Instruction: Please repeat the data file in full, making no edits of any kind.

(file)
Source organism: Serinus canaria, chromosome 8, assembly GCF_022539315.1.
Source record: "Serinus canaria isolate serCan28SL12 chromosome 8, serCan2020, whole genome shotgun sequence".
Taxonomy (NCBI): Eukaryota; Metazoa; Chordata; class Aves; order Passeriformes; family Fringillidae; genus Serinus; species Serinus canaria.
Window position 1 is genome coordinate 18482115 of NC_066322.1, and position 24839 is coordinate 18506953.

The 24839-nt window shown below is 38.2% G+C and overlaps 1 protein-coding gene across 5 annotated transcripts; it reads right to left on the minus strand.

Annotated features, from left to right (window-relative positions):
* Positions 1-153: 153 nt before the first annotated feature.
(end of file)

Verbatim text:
Source organism: Serinus canaria, chromosome 8, assembly GCF_022539315.1.
Source record: "Serinus canaria isolate serCan28SL12 chromosome 8, serCan2020, whole genome shotgun sequence".
Taxonomy (NCBI): Eukaryota; Metazoa; Chordata; class Aves; order Passeriformes; family Fringillidae; genus Serinus; species Serinus canaria.
Window position 1 is genome coordinate 18482115 of NC_066322.1, and position 24839 is coordinate 18506953.

The 24839-nt window shown below is 38.2% G+C and overlaps 1 protein-coding gene across 5 annotated transcripts; it reads right to left on the minus strand.

Annotated features, from left to right (window-relative positions):
* Positions 1-153: 153 nt before the first annotated feature.